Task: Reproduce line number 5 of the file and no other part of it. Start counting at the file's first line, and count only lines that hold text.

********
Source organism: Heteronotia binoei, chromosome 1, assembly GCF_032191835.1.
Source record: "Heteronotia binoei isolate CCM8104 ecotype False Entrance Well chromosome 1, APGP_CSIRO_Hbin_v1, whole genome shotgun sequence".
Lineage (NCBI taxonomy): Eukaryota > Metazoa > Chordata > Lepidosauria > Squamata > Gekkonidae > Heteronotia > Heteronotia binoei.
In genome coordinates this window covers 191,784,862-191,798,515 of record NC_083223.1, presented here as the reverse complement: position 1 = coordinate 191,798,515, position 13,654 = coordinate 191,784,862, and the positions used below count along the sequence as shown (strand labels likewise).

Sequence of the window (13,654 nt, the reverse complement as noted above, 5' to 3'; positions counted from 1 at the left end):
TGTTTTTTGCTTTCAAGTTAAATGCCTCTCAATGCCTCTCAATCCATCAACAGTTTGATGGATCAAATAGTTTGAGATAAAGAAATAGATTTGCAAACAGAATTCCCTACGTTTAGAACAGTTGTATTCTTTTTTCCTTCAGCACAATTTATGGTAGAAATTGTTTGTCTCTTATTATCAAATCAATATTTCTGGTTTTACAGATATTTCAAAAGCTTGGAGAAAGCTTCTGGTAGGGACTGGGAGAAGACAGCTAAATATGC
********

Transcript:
Sequence of the window (13,654 nt, the reverse complement as noted above, 5' to 3'; positions counted from 1 at the left end):